A backbench Bill allowing for expulsions from the House of Lords is being debated by the Commons and is expected to receive Government backing.
But the ERS said that was just "tinkering at the edges" in the wake of the scuppering by Tory MPs of Deputy Prime Minister Nick Clegg's attempt to introduce an elected second chamber.
Chief executive Katie Ghose said: "There are currently Lords reform proposals doing the rounds which at least end the absurd anachronism that convicted criminals are allowed to keep their peerages.
"But most members of the public are shocked when they find out that criminals can still be lords, and dealing with this one aspect of the out-of-date second chamber is just tinkering at the edges.
"We need a complete overhaul of the House of Lords. We need to drag it kicking and screaming into the 21st century.
"It's no wonder people feel alienated from politics when they see peers clocking on for £300 a day and clocking off shortly after. After all, who'd be able to get away with that in normal life?"
She added: "As the second chamber swells beyond its capacity to do its job properly, reform is coming back on the agenda, whether the party leaders like it or not.
"In an era when more and more people are turning away from politics, it's vital that we refresh our institutions so that they're fit for purpose in the 21st century.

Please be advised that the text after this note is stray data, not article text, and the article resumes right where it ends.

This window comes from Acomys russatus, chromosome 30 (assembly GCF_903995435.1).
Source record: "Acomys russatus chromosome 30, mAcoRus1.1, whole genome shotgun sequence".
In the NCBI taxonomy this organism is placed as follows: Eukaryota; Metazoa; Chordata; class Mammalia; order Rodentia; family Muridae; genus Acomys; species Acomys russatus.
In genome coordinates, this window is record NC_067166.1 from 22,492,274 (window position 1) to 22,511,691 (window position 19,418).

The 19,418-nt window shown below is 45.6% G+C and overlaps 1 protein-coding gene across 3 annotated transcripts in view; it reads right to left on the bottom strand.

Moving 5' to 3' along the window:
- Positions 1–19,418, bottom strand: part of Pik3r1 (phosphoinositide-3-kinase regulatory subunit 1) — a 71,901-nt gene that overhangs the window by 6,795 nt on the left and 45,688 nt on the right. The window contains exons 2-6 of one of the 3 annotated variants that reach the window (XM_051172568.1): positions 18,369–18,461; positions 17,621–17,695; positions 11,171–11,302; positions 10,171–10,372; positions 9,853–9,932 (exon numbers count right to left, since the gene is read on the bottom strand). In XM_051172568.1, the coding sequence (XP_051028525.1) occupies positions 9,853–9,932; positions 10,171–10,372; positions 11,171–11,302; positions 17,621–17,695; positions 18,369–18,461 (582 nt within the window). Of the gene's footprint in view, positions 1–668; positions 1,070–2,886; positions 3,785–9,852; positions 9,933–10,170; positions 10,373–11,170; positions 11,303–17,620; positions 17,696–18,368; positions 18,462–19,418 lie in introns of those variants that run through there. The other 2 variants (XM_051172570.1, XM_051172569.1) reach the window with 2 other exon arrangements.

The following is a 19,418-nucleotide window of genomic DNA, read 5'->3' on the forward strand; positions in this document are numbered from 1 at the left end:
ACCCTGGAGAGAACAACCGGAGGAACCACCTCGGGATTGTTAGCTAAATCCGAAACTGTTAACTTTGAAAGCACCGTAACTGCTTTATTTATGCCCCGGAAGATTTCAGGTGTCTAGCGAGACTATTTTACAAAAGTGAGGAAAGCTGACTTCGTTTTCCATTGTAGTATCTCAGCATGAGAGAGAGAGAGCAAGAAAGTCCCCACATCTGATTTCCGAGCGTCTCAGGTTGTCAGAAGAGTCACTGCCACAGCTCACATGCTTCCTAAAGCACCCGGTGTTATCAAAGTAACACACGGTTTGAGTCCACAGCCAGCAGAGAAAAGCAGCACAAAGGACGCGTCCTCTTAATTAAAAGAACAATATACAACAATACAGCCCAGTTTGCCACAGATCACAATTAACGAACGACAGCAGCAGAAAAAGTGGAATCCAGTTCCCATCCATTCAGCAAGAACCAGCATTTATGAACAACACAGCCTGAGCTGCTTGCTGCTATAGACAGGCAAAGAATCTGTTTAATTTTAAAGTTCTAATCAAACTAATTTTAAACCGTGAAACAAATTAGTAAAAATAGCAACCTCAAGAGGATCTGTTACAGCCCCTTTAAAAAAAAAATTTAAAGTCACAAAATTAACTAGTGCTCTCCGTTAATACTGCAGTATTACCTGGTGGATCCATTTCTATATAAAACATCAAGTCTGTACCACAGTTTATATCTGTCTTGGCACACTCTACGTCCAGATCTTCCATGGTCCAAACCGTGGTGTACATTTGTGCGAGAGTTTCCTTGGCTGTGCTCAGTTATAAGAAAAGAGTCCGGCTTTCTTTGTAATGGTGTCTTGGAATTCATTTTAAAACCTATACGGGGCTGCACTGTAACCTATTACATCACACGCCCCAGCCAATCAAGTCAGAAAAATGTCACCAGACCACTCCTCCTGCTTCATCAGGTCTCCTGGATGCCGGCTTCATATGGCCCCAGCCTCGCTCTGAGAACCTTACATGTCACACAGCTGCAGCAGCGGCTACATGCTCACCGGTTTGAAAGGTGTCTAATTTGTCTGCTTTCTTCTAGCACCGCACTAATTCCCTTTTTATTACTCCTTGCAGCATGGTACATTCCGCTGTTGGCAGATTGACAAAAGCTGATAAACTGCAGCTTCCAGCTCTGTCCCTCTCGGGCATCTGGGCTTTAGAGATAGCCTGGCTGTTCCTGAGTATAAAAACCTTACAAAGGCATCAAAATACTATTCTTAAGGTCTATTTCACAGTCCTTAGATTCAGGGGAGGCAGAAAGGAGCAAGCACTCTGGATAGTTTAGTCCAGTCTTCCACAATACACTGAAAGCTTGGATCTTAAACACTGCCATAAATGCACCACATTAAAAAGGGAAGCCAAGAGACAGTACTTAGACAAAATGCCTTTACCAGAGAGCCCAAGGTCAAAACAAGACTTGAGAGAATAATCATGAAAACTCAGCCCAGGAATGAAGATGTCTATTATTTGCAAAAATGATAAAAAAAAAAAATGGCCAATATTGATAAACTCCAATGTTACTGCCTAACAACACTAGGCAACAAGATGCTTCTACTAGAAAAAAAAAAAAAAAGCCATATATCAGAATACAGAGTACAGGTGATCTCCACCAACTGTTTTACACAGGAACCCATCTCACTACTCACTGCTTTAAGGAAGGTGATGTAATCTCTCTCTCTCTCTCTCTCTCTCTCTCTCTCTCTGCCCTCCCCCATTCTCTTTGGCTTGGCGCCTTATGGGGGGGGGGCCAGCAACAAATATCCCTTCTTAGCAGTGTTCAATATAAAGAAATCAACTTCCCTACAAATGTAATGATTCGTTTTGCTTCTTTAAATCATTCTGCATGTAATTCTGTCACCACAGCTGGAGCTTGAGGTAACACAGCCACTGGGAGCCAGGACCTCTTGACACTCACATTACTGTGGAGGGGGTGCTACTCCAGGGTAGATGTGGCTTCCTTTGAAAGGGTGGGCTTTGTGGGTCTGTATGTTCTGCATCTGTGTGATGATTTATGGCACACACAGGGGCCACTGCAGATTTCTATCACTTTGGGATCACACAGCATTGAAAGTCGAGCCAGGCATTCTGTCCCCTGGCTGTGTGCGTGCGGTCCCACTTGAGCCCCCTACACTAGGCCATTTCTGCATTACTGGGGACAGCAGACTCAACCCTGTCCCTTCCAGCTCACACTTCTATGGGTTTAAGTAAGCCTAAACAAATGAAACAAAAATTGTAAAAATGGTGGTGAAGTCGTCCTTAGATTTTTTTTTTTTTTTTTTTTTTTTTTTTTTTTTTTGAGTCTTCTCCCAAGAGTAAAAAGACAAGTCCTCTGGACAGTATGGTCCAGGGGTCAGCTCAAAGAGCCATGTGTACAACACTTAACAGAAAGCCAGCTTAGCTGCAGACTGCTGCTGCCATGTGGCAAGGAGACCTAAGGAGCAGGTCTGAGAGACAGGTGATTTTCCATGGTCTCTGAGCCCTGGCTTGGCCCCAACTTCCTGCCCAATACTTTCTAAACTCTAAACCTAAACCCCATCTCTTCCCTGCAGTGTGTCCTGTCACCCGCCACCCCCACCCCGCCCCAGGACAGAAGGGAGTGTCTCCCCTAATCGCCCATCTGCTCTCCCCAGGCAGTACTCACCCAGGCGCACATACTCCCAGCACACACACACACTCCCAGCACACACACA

"The House of Lords is an anachronism which gives people lucrative and comfortable jobs for life.
"An elected House of Lords would allow the public to hold their lawmakers to account – and that's what democracy is all about."
David Cameron's official spokesman said he had not spoken to the Prime Minister about the peer's claims but told reporters: "I understand the concerns that have been raised."
The House of Lords Commissioner for Standards – who is is responsible for investigating alleged breaches of the peers' code of conduct including on the use of expenses – has not yet received any complaint about Hanningfield, a spokesman said.
Mann's office said the MP was expected to formally request an investigation later today.
Meanwhile the Leader of the House of Lords has expressed his "dismay" over today's Mirror splash.
Hall said authorities were now looking at measures to “deal with the small number of members whose behaviour falls below the standards we rightly expect".
Without naming Hanningfield, Hill said: "Like me, noble Lords will have been completely dismayed to read reports in the press this morning about the behaviour of a member of our House.
"Dismayed about the behaviour and dismayed about the shadow it casts over the whole House."
Hall confirmed the new measures, including a new private members bill, will enable the authorities to stop payments to rogue Lords as well as expelling them permanently in the case of serious criminal conviction
"The Government supports this Bill and I look forward to it making progress."
Hall said: "Despite stories like today, I'm extremely proud of the work we do in this chamber – of legislating, scrutinising and holding the Government to account.
"For our part, the (party) leaders will take forward the steps I've outlined in the new year.
"But ultimately the reputation of this House rests in all our hands, which is why I believe noble Lords will want to support steps to strengthen the sanctions available to us."